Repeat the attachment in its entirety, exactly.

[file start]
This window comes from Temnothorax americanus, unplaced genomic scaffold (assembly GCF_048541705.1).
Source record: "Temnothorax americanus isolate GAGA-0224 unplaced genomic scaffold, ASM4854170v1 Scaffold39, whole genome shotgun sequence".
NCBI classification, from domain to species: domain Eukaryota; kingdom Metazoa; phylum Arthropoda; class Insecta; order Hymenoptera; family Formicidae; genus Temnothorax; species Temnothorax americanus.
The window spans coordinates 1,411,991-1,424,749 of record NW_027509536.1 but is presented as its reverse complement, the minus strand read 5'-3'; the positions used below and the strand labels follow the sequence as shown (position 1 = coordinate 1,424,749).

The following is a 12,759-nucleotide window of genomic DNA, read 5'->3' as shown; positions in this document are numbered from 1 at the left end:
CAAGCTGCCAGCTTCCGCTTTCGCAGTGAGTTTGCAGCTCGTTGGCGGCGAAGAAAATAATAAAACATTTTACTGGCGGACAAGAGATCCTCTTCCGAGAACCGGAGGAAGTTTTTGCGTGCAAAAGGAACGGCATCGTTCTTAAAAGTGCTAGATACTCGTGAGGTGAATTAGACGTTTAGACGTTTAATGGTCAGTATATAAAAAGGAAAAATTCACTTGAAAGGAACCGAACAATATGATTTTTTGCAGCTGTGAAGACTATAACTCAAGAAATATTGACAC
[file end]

This window comes from Temnothorax americanus, unplaced genomic scaffold (assembly GCF_048541705.1).
Source record: "Temnothorax americanus isolate GAGA-0224 unplaced genomic scaffold, ASM4854170v1 Scaffold39, whole genome shotgun sequence".
NCBI classification, from domain to species: domain Eukaryota; kingdom Metazoa; phylum Arthropoda; class Insecta; order Hymenoptera; family Formicidae; genus Temnothorax; species Temnothorax americanus.
The window spans coordinates 1,411,991-1,424,749 of record NW_027509536.1 but is presented as its reverse complement, the minus strand read 5'-3'; the positions used below and the strand labels follow the sequence as shown (position 1 = coordinate 1,424,749).

The following is a 12,759-nucleotide window of genomic DNA, read 5'->3' as shown; positions in this document are numbered from 1 at the left end:
CAAGCTGCCAGCTTCCGCTTTCGCAGTGAGTTTGCAGCTCGTTGGCGGCGAAGAAAATAATAAAACATTTTACTGGCGGACAAGAGATCCTCTTCCGAGAACCGGAGGAAGTTTTTGCGTGCAAAAGGAACGGCATCGTTCTTAAAAGTGCTAGATACTCGTGAGGTGAATTAGACGTTTAGACGTTTAATGGTCAGTATATAAAAAGGAAAAATTCACTTGAAAGGAACCGAACAATATGATTTTTTGCAGCTGTGAAGACTATAACTCAAGAAATATTGACAC